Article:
Shibaura Institute of Technology Unit 3 – Culture Shock Study GuideUnit ObjectivesBy the end of this unit you will be able to: 1. Translate the following words and phrases:Culture shock ＝<→cultural shock> * experience one culture shock after another 次から次へとカルチャーショックに襲われる * suffer culture shock to move to other region 別の地域｛ちいき｝に引っ越しをしてカルチャー・ショックを受ける * The international student seems not to have so much culture shock. その留学生は、それほどカルチャーショックを受けていないようだ。 * case of culture shock カルチャーショックを受けた人 * get culture shock カルチャーショックを受ける * reverse culture shock 逆カルチャーショックKeep up with〜に遅れずについていく・ I cant keep up with all this homework. 遅れずにこのすべての宿題をすることはできない。・ It is difficult to keep up with growing end user demands. ますます増加するエンドユーザーの需要について行くのが難しい。・ I was keeping up with him. 私は彼と互角に渡り合った。／〔レースなどで〕私は彼のペースについていくことができた。Stand out【名・形】 <→standout>【句動-1】 突き出る、突出｛とっしゅつ｝する、〔血管｛けっかん｝などが〕浮き出る【句動-2】 目立つ｛めだつ｝・ I really stand out at work because of my loud voice. 私は声が大きいので、仕事場でとても目立ってしまう。【句動-3】 卓越｛たくえつ｝する、傑出｛けっしゅつ｝する、光彩｛こうさい｝を放つ、際立つ｛きわだつ｝、顕著｛けんちょ｝になる、頭角｛とうかく｝を現す・ Youre standing out like a beacon. かがり火のように光り輝く存在である。【句動-4】 あくまで頑張る｛がんばる｝、あくまで抵抗｛ていこう｝する【句動-5】 外側｛そとがわ｝に立つ、介入｛かいにゅう｝しない、岸から離れた針路｛しんろ｝を取る【句動-6】 自分｛じぶん｝の立場｛たちば｝をはっきり表明｛ひょうめい｝するFlexible【形】 〔考えなどが〕柔軟性｛じゅうなんせい｝のある、柔軟｛じゅうなん｝な、自由自在｛じゆう じざい｝な、順応性｛じゅんのう せい｝のある、適応性｛てきおうせい｝のある、柔順｛じゅうじゅん｝な・ He has a flexible mind. 彼は柔軟な精神の持ち主だ。・ How flexible are you? あなたはどれくらい融通が利きますか。・ Remain open, flexible, curious. 開放的で柔軟性を持ち、好奇心旺盛に。・ Cant you be more flexible? ちょっとは融通を利かせてくださいよ。／そんな固いこと言わないで。Adapt自動】 状況｛じょうきょう｝に合わせて変化｛へんか｝する、適応｛てきおう｝［順応｛じゅんのう｝］する◆improvise と違って、結果が出るまでにある程度の時間がかかる。◆【用法】adapt to + 名詞・ My wife couldnt adapt to the new neighborhood, so we moved away. 妻が新しい地域になじめなかったので、私たちは引っ越した。・ Children tend to adapt to new things more quickly than adults. 子供は新しい物事におとなよりも早く順応する傾向がある。【他動-1】 〜を適合｛てきごう｝させる、なじませる、合わせる、適応｛てきおう｝させ
る、順応｛じゅんのう｝させる【他動-2】 〜を改作｛かいさく｝する、脚色｛きゃくしょく｝する、編曲｛へんきょく｝する、翻案｛ほんあん｝する【レベル】4、【発音】эdaept、【＠】アダプト、【変化】《動》adapts | adapting | adapted、【分節】a・daptPersonality Type性格特徴｛せいかく とくちょう｝、性格型｛せいかくがた｝ 2. Discuss your own experience of culture shock 3. Discuss the culture shock experiences of other people.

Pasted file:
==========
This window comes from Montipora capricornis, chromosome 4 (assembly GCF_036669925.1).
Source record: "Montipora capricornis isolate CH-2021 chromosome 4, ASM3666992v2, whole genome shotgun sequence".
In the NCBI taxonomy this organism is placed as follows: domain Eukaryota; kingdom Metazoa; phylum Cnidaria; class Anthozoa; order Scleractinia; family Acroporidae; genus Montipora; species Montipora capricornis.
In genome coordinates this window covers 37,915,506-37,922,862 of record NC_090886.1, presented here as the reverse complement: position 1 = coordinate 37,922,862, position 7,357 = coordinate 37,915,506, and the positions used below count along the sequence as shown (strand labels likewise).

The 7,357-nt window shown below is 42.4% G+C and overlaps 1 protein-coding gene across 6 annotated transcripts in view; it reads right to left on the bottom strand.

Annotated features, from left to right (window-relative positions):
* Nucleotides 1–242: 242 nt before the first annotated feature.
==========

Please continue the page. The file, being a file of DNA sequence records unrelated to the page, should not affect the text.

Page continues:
Western Woman - Japanese Farmer Marriage Possible?Liz & KazuhiroHiragana Times http://www.hiraganatimes.com/hp/marriage/kiji-036e.htmlAfter TSURUTA Kazuhiro finished high school, he embarked on a young farmingtrainees program that took him to California to work on a farm - speaking English -for a year. On his return, he continued practicing his newfound language skills andentered the school where Liz, a New Zealander, was teaching. It was 1997. "Kazuhiroasked me out and at the time he was a student so I told him I couldnt date a student,"Liz recalls. "He quit the school and we started going out." They married in 2001 andnow live in Gunma prefecture. It is rare that a western woman marries a Japanesefarmer."Although we are farmers in Japan we dont live on the farm. In our case we have avariety of different land types, such as an enormous vegetable plot, several fields andbarns, and we breed some stock, for selling on to others," Liz explains about theirdaily life."In terms of our roles, basically Kazuhiro manages and works on the farm everysingle day of the year, he helps his mother with planting and harvesting the small ricecrop we have, and he also has two full-time staff who work on the farm with him. I donot work on the farm at all; initially I was employed full-time in the ESL teachingfield which was a better use of my skills, and now I am a full time mum to ourdaughter and soon to be second child."While many international couples face big issues with parents, this was not the casefor Liz and Kazuhiro. Since Kazuhiro is a farmer, he has much in common with Lizsfather who has considerable farming experience in New Zealand. "My fathers ideasare new and different to what is standard practice in Japan, so it gives Kazuhiro a newperspective and sometimes he can implement changes which incorporate some of ourtechniques." says Liz.One of the topics for the couple has been trips to New Zealand. "We have talkedextensively about the difficulty of balancing regular trips home with our financialsituation," Liz says. "Many people here seem to think that my going home to see myfamily is somehow a lucky holiday, and they tell me how envious we are. While Ilove the time in NZ, it is normal life for me there, not 5-star hotel with room service!Going to NZ is not a holiday but a necessity for my mental health and also a need Ihave to be with the people I love."As with most international couples, living together involves making some oftenuncomfortable compromises. "Although there are many wonderful things I love aboutliving in Japan, I am not in love with all things Japanese," Liz explains. "For example,I dont really like or eat Japanese food. The compromise for Kazuhiro is that at homewe dont eat traditional Japanese food, and there is no seafood cooked in our house,ever!"Kazuhiro comments about international relationships by saying, "It was a coincidencethat we, two people who have similar values, met each other and married. Sonationality and age have nothing to do with it.